From July to October 24, 2019, FENTSTER exhibited Gardens of Memory by architectural photographer and film/television producer, writer, and director, David Kaufman. The photograph displayed on the front window is of a 200-year old Jewish cemetery in Krakow.
Gardens of Memory reveals, as Evelyn Tauben writes in her curatorial statement, “the serenity and splendour of these places, that reflect the spectrum of Jewish life that existed before, during, and after the Holocaust as well as the tension between man-mad ritual and the persistence of nature.”
To celebrate FENTSTER’S fifth anniversary, Niv spoke with Kaufman to learn more about his experience with FENTSTER, working with Tauben, and why the gallery is essential to the artistic landscape and beyond.
Gardens of Memory at FENTSTER. Photos by David Kaufman.
As a photographer, working primarily in two dimensions, how did FENTSTER’S space inform Gardens of Memory?
FENTSTER as a window gallery space of approximately 8 feet wide and 5 feet deep, works very well as a three-dimensional display area, so I wasn’t sure what Evelyn had in mind when she first suggested we do something together for the space. What she had in mind was using the front window as a display space for a photograph. It took us a while to find a company that could do the work to our satisfaction. We also used the gallery side window to show other related photos from my work in Poland and display textual material to help the viewer place the work in context. A nice surprise was that the printing material was semi-translucent, so that when the gallery lights were on at night, the back-lit image looked spectacular, even better than during daylight, and was, of course, highly visible from a distance.
What was the collaboration process between Evelyn and yourself?
Evelyn and I have worked together for more than fifteen years. We probably first met at KlezKanada, the annual music festival near Montreal, and I had also collaborated with her mother, Sara Tauben, contributing photographs for a highly successful book Sara wrote on the history of Montreal’s early synagogues. Through various exhibitions which she has curated, Evelyn has been instrumental in making my work more widely known, for which I am grateful, and I have also contributed to several of Evelyn’s projects. We enjoy working together and have developed a lot of mutual trust, so working on the FENTSTER exhibition was a pleasure. The form of the exhibition was entirely Evelyn’s idea but I did most of the design work and handled production issues with the printer.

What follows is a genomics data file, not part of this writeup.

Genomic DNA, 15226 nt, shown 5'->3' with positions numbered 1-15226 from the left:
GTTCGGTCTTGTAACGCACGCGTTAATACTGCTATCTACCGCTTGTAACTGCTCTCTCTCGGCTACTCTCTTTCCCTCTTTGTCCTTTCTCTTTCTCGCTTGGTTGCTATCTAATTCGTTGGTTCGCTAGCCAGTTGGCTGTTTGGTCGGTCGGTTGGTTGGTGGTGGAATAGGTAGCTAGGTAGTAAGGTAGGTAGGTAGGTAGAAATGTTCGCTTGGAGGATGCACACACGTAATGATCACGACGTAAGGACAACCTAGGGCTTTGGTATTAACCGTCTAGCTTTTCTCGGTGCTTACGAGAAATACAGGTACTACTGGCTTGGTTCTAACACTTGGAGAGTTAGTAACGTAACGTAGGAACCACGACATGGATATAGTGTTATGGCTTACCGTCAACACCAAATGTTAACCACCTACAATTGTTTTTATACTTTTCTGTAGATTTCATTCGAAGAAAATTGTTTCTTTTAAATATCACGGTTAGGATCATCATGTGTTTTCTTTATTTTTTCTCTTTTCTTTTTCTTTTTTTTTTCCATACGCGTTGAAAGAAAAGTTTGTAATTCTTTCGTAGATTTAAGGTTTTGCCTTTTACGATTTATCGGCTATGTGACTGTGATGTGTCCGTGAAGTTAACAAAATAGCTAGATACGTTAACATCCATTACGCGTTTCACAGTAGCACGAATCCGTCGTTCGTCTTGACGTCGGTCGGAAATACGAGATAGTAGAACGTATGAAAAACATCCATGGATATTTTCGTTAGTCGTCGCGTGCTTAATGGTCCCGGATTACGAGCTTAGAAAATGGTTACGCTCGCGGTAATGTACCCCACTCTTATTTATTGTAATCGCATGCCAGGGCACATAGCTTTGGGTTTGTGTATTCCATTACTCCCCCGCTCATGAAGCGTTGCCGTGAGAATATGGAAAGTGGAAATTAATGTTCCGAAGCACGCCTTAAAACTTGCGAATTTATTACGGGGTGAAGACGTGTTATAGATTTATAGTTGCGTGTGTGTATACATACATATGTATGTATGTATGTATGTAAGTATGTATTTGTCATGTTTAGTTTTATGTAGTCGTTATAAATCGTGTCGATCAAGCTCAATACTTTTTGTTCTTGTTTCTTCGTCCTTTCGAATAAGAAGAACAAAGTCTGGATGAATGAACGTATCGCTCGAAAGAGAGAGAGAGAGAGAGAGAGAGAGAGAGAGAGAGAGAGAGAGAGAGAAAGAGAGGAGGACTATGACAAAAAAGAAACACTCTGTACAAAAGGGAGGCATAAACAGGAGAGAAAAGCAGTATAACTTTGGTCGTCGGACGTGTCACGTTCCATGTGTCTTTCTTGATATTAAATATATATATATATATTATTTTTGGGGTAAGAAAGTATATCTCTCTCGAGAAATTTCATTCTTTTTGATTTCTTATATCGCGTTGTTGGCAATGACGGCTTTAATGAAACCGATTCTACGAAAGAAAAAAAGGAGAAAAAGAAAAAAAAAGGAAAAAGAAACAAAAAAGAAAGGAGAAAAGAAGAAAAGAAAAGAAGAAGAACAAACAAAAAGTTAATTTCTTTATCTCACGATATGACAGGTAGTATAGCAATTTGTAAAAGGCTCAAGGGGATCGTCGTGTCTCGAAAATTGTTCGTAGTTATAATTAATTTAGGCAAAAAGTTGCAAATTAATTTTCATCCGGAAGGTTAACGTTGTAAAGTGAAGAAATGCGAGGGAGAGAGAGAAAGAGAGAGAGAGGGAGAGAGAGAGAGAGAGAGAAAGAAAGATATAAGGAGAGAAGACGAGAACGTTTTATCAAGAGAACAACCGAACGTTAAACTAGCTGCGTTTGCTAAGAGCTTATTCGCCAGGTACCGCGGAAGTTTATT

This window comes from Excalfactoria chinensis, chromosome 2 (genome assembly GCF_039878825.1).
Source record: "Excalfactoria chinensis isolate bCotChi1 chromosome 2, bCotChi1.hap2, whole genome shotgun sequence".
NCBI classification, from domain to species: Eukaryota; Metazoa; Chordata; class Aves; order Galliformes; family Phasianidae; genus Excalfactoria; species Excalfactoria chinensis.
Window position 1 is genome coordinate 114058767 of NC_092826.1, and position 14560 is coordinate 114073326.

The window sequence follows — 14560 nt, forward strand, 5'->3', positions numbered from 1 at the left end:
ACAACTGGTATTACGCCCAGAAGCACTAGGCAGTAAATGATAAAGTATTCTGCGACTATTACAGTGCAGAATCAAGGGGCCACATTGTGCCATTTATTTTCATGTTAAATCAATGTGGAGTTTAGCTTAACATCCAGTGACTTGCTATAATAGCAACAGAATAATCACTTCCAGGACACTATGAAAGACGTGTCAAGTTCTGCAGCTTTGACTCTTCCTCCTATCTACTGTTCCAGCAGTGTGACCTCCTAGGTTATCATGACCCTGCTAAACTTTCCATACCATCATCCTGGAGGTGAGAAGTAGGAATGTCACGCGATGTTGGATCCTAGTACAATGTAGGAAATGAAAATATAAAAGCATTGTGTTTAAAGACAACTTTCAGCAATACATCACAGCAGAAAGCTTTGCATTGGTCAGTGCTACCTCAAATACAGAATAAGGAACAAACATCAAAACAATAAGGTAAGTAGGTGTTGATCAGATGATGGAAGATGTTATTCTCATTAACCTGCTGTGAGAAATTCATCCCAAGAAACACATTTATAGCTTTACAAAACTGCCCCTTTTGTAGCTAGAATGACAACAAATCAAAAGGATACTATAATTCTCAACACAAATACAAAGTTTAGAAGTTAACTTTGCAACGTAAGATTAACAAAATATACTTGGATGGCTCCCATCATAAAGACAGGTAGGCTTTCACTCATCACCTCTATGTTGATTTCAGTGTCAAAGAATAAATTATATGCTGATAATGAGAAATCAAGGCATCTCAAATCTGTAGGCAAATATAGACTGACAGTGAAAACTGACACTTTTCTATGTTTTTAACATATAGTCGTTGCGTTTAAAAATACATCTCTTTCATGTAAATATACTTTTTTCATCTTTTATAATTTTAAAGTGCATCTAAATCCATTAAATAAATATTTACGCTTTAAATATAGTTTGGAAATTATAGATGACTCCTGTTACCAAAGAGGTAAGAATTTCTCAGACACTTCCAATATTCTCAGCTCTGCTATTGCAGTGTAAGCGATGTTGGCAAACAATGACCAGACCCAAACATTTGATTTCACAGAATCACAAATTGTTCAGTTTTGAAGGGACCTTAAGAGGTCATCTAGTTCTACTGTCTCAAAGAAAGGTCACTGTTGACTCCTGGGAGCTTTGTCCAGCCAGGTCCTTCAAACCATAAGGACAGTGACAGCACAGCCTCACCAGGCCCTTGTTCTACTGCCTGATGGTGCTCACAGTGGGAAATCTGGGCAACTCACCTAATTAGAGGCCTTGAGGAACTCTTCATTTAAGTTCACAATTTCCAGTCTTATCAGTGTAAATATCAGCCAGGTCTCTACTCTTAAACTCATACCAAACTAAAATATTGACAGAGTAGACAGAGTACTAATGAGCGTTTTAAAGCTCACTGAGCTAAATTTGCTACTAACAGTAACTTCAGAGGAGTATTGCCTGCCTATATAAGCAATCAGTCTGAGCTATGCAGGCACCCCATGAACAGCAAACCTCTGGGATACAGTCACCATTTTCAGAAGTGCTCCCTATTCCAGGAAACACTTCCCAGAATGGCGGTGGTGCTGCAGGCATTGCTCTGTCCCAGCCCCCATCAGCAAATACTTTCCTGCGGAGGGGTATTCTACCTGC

What did you take away from your experience exhibiting at FENTSTER? What surprised you?
Behind the FENTSTER window gallery, is the space occupied by Makom, the downtown Jewish centre led by Rabbi Aaron Levy. I have had an exhibition of large scale photographs depicting the Spadina/Kensington area hanging at Makom for almost three years now, but I received more feedback about the FENTSTER exhibition in the four or five months it was on display. I also sold a very large print of one of the images that was depicted in the side window at FENTSTER to a Toronto collector who happened to pass by one evening and was intrigued by the display. So the 24 hour visibility of the exhibition and its presence on a busy pedestrian thoroughfare is valuable exposure for an artist.
It’s been five years since FENTSTER opened, how has/does FENTSTER change how we, as an artist and/or spectator, can interact with art?
FENTSTER is a democratic, retail space that places Jewish art out on the street for everyone to see.Through her experience as a curator and in her other cultural activities, Evelyn has managed to situate Jewish art and artists within the multicultural fabric of Toronto and demonstrate how Jewish artists have been shaped by the city and have in turn influenced the cultural environment. FENTSTER breaks down barriers and creates new avenues of dialogue and exploration for Jewish artists at a time when being visible as Jews and interacting with other groups in the city is more important than ever. Equally important, it helps mitigate against the view held by some that Jews as a group were always privileged and underlines the history of the struggle in Toronto for acceptance of the community as a whole over many decades.
Header photographs by David Kaufman.
Orly Zebak writes, designs sets and costumes, and makes art in various mediums. Her work seeks to challenge conceptions of female performativity in relation to womanhood, girlhood, and coming of age stories. In her spare time, you can catch Orly gardening—usually in her very comfortable off-brand crocs.
Orly earned her M.A. at the University of Toronto in Drama, Theatre and Performance Studies.